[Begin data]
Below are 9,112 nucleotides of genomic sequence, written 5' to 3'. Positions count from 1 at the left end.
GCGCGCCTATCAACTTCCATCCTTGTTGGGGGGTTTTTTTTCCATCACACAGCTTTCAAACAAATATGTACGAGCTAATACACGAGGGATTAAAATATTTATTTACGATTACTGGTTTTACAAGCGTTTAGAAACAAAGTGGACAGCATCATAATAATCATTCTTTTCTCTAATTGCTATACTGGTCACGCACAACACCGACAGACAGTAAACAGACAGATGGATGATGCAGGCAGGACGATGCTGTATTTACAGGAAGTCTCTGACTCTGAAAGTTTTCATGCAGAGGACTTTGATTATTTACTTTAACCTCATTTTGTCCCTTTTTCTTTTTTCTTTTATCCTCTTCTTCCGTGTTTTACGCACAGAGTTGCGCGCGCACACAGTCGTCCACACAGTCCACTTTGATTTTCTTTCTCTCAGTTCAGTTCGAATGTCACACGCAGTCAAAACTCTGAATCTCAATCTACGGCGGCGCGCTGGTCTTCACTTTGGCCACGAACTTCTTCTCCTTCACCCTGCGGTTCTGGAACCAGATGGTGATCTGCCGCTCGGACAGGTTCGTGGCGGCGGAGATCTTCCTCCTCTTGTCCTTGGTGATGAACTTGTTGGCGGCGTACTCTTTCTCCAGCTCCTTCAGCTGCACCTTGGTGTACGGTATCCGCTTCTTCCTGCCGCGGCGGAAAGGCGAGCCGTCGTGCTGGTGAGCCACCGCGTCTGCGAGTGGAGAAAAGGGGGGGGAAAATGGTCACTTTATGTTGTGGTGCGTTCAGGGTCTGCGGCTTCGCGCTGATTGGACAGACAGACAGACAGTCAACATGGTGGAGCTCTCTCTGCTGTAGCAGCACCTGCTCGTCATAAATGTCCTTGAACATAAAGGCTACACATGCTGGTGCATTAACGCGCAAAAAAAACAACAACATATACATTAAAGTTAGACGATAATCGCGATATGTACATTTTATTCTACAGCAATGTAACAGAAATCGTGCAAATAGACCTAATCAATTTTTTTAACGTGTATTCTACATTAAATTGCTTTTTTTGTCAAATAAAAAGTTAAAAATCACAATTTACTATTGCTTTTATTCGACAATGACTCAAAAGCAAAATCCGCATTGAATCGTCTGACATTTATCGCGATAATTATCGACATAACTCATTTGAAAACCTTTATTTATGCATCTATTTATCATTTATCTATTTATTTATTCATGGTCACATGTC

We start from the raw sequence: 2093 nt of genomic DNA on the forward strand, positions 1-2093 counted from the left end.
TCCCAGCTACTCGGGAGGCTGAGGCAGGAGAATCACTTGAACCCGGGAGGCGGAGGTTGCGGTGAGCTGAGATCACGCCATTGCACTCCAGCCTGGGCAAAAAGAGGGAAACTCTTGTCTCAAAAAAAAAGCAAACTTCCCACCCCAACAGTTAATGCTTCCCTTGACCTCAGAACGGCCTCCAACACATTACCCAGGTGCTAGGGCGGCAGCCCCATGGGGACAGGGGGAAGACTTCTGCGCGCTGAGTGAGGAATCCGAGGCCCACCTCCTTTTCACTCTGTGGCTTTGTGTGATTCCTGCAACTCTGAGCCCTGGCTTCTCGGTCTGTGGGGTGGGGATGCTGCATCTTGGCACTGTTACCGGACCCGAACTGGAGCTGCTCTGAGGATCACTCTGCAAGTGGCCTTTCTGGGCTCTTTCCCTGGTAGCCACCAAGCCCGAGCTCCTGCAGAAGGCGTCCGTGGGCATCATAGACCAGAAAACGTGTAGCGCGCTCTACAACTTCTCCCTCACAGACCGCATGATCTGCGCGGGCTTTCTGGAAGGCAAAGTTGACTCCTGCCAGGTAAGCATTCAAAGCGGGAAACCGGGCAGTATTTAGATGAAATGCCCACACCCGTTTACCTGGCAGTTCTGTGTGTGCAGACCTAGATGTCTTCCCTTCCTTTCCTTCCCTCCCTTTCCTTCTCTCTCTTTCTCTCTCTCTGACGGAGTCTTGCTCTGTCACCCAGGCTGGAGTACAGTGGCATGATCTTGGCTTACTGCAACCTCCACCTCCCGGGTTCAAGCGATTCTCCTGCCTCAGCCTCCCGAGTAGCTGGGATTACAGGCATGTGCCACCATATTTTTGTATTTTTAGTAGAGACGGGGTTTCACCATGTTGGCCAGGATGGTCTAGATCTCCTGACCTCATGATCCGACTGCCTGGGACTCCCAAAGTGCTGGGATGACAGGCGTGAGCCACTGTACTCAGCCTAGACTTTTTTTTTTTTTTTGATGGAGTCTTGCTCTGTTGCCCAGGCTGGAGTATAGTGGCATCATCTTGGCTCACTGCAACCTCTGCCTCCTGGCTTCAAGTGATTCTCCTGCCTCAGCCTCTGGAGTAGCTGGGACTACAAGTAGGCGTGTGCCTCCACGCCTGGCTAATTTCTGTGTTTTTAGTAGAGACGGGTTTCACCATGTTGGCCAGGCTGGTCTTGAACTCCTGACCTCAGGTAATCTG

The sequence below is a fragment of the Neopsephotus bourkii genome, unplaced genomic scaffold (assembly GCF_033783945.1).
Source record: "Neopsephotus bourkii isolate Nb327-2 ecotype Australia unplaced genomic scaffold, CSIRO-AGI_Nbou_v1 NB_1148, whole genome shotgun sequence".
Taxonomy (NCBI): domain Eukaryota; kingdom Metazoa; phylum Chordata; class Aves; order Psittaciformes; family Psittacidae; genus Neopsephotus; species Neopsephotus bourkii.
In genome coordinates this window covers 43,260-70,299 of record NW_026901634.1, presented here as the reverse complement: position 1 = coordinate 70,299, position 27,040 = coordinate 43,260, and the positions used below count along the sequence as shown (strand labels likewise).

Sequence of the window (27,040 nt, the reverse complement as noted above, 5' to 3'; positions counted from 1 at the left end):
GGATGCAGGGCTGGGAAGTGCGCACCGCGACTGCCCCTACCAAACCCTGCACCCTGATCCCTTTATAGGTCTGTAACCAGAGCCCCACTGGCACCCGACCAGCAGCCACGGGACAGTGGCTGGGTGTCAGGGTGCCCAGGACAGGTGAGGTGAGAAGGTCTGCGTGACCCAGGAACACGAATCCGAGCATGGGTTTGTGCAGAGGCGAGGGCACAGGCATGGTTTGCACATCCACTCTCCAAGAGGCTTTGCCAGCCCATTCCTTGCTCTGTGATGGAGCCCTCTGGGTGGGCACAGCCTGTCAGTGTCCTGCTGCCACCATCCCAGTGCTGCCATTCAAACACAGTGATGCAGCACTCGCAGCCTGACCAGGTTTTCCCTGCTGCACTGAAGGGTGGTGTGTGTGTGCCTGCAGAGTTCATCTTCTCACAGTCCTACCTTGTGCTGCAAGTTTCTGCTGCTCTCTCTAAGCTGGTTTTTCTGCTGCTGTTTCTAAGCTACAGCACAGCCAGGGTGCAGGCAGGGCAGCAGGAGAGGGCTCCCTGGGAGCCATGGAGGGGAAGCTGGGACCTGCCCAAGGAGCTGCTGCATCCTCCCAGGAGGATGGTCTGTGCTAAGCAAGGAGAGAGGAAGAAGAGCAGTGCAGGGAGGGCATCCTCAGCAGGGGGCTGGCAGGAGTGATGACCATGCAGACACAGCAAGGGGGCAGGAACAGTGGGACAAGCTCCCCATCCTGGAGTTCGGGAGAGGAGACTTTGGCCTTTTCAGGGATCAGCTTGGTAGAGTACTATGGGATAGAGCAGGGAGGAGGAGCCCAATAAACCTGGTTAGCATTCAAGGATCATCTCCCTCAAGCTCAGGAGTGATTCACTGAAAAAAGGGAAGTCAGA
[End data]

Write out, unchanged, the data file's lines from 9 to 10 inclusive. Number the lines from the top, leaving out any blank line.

Sequence of the window (27,040 nt, the reverse complement as noted above, 5' to 3'; positions counted from 1 at the left end):
GGATGCAGGGCTGGGAAGTGCGCACCGCGACTGCCCCTACCAAACCCTGCACCCTGATCCCTTTATAGGTCTGTAACCAGAGCCCCACTGGCACCCGACCAGCAGCCACGGGACAGTGGCTGGGTGTCAGGGTGCCCAGGACAGGTGAGGTGAGAAGGTCTGCGTGACCCAGGAACACGAATCCGAGCATGGGTTTGTGCAGAGGCGAGGGCACAGGCATGGTTTGCACATCCACTCTCCAAGAGGCTTTGCCAGCCCATTCCTTGCTCTGTGATGGAGCCCTCTGGGTGGGCACAGCCTGTCAGTGTCCTGCTGCCACCATCCCAGTGCTGCCATTCAAACACAGTGATGCAGCACTCGCAGCCTGACCAGGTTTTCCCTGCTGCACTGAAGGGTGGTGTGTGTGTGCCTGCAGAGTTCATCTTCTCACAGTCCTACCTTGTGCTGCAAGTTTCTGCTGCTCTCTCTAAGCTGGTTTTTCTGCTGCTGTTTCTAAGCTACAGCACAGCCAGGGTGCAGGCAGGGCAGCAGGAGAGGGCTCCCTGGGAGCCATGGAGGGGAAGCTGGGACCTGCCCAAGGAGCTGCTGCATCCTCCCAGGAGGATGGTCTGTGCTAAGCAAGGAGAGAGGAAGAAGAGCAGTGCAGGGAGGGCATCCTCAGCAGGGGGCTGGCAGGAGTGATGACCATGCAGACACAGCAAGGGGGCAGGAACAGTGGGACAAGCTCCCCATCCTGGAGTTCGGGAGAGGAGACTTTGGCCTTTTCAGGGATCAGCTTGGTAGAGTACTATGGGATAGAGCAGGGAGGAGGAGCCCAATAAACCTGGTTAGCATTCAAGGATCATCTCCCTCAAGCTCAGGAGTGATTCACTGAAAAAAGGGAAGTCAGA